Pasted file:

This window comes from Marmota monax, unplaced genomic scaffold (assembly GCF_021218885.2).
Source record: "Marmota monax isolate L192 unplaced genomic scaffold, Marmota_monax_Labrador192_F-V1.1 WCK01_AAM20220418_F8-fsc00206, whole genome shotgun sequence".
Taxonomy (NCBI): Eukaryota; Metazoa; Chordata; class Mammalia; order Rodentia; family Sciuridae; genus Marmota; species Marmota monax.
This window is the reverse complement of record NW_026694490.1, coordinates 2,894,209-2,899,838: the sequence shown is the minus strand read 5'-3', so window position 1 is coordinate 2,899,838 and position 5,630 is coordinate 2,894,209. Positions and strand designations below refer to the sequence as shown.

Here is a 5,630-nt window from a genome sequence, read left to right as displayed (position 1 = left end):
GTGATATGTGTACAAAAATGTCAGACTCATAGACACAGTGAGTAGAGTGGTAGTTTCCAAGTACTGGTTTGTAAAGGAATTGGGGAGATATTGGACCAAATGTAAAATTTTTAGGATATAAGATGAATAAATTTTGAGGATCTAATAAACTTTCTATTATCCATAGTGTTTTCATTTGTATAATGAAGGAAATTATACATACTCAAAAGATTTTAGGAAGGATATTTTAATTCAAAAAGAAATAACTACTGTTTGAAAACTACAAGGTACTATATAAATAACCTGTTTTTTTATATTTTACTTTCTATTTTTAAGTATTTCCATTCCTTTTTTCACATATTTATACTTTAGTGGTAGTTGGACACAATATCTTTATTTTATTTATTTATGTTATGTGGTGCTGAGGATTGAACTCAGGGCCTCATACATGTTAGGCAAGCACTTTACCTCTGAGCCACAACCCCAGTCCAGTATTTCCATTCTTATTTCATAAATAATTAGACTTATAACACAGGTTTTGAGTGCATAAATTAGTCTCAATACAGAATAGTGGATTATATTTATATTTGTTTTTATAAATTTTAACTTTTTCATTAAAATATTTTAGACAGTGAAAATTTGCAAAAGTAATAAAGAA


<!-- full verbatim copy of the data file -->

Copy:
This window comes from Marmota monax, unplaced genomic scaffold (assembly GCF_021218885.2).
Source record: "Marmota monax isolate L192 unplaced genomic scaffold, Marmota_monax_Labrador192_F-V1.1 WCK01_AAM20220418_F8-fsc00206, whole genome shotgun sequence".
Taxonomy (NCBI): Eukaryota; Metazoa; Chordata; class Mammalia; order Rodentia; family Sciuridae; genus Marmota; species Marmota monax.
This window is the reverse complement of record NW_026694490.1, coordinates 2,894,209-2,899,838: the sequence shown is the minus strand read 5'-3', so window position 1 is coordinate 2,899,838 and position 5,630 is coordinate 2,894,209. Positions and strand designations below refer to the sequence as shown.

Here is a 5,630-nt window from a genome sequence, read left to right as displayed (position 1 = left end):
GTGATATGTGTACAAAAATGTCAGACTCATAGACACAGTGAGTAGAGTGGTAGTTTCCAAGTACTGGTTTGTAAAGGAATTGGGGAGATATTGGACCAAATGTAAAATTTTTAGGATATAAGATGAATAAATTTTGAGGATCTAATAAACTTTCTATTATCCATAGTGTTTTCATTTGTATAATGAAGGAAATTATACATACTCAAAAGATTTTAGGAAGGATATTTTAATTCAAAAAGAAATAACTACTGTTTGAAAACTACAAGGTACTATATAAATAACCTGTTTTTTTATATTTTACTTTCTATTTTTAAGTATTTCCATTCCTTTTTTCACATATTTATACTTTAGTGGTAGTTGGACACAATATCTTTATTTTATTTATTTATGTTATGTGGTGCTGAGGATTGAACTCAGGGCCTCATACATGTTAGGCAAGCACTTTACCTCTGAGCCACAACCCCAGTCCAGTATTTCCATTCTTATTTCATAAATAATTAGACTTATAACACAGGTTTTGAGTGCATAAATTAGTCTCAATACAGAATAGTGGATTATATTTATATTTGTTTTTATAAATTTTAACTTTTTCATTAAAATATTTTAGACAGTGAAAATTTGCAAAAGTAATAAAGAA